Into the Past
Camping, hiking, cooking and standing there naked on the shores of Lake Superior.
Published: June 19, 2013
We were ready for our first “sweat.” We poured water over the rocks, and cascades of steam rose from the hole, superheating the lodge. Within a few minutes, not only was my nose warm, but sweat was dripping from my face. We poured water over the rocks until they gave no more steam. It was a very unusual sensation. Despite my perspiration, my gums still felt cold when I ran my tongue over them. But by the time we had done our fourth sweat, my core temperature had gone up considerably. My bones were warm. And now, when the last batch of rocks had cooled, the idea was to exit the lodge back into the cold and dress.
Did I mention I was naked? Well, even in a light drizzle, at about 40 degrees, it wasn’t totally unpleasant to exit the lodge, my body having stored up enough warmth for me to leisurely go about getting dressed. I stepped out, wearing my sandals, and was surprised at how comfortable I felt.
And then one of my friends asked me if I had a lighter.
Now, maybe my friend was a little distracted. It’s quite possible, while I was standing there naked, that I may have had a lighter somewhere nearby. But it seems to me that a naked man standing in the rain on a chilly night in the middle of nowhere may have other priorities than giving his buddy some fire. Anyway, once I was warm and dressed, it was another tale to laugh about.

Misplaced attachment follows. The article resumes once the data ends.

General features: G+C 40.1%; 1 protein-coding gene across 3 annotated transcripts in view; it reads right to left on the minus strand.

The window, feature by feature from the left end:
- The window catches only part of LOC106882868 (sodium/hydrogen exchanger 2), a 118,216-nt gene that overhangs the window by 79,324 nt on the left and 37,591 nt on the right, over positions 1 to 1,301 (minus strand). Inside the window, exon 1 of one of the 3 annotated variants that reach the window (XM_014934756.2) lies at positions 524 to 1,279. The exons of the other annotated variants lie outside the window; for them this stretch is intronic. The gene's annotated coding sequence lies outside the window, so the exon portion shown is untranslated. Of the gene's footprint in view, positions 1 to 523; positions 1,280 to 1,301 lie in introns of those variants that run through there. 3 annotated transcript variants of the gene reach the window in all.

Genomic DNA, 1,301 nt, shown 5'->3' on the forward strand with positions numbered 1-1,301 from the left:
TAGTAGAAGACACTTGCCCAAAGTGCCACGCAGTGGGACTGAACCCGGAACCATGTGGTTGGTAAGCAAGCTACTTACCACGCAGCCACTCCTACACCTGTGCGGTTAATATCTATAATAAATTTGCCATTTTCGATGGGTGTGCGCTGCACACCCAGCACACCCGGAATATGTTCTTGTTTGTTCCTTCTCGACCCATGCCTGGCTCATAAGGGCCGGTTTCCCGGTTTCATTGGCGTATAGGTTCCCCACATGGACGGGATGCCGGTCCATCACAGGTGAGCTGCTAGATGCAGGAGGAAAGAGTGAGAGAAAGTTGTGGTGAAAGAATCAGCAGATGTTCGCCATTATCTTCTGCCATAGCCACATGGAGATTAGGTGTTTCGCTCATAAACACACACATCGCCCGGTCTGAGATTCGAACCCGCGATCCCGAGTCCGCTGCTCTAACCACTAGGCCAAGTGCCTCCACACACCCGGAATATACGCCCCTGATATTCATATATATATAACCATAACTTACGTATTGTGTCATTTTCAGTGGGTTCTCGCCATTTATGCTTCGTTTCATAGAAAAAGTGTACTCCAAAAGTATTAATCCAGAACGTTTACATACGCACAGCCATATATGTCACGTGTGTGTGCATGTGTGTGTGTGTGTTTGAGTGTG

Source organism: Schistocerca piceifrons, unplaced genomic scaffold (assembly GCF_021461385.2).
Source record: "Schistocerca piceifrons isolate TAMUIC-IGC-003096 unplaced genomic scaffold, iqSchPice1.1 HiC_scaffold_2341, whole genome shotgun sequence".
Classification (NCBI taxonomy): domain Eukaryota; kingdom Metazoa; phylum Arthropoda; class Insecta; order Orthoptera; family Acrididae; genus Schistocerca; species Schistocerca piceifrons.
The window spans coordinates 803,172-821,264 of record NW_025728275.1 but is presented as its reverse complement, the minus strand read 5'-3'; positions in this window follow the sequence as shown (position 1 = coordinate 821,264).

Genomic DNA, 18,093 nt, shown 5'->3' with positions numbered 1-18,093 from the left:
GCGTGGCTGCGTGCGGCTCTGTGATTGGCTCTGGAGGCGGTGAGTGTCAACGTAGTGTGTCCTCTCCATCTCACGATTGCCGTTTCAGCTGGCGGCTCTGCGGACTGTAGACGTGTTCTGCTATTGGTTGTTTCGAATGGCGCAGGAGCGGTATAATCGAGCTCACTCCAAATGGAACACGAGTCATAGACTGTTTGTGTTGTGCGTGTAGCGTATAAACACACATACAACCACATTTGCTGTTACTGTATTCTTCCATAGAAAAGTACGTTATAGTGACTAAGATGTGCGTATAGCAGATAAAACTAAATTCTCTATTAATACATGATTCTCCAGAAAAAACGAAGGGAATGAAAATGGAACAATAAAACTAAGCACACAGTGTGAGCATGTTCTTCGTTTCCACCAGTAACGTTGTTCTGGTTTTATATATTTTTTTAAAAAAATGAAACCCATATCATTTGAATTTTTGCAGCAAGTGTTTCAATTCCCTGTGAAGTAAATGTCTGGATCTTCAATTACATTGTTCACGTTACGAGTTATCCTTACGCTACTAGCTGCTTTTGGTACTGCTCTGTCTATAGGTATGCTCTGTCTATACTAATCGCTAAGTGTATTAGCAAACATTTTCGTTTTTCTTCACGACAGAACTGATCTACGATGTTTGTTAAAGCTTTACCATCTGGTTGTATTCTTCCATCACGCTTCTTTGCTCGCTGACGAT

It was important to get a break from the cold, because that night, our last at the camp, the temperature dipped down to 31 degrees, with light winds and drizzle. I realized how cold it was because one arm was outside my mummy bag and starting to ache, and I had to pull it back in. One buddy even had to hole up in the truck, as his bag just wouldn’t cut it.
We could do more than three nights, I guess, but three is just about right. I’ve been on trips where, on the fourth night, I spend much of my time thinking about a hot shower or a plate of biscuits and gravy. Three nights of roughing it is just enough time to miss the city and want to go back to its bargains.
And it’s a nice reboot. Everything runs a little bit different after a few nights in the bush: metabolism, appetite, sleeping, energy level. Roughing it builds a warmth inside you. And it’s the kind of warmth that trumps even the heated seats in the back of a 2500 Laramie Longhorn thundering back downstate, back into the future.
For more scenic imagery, see the slideshow.
Michael Jackman is managing editor of Metro Times. He stays clothed most of the time. Send comments to firstname.lastname@example.org.
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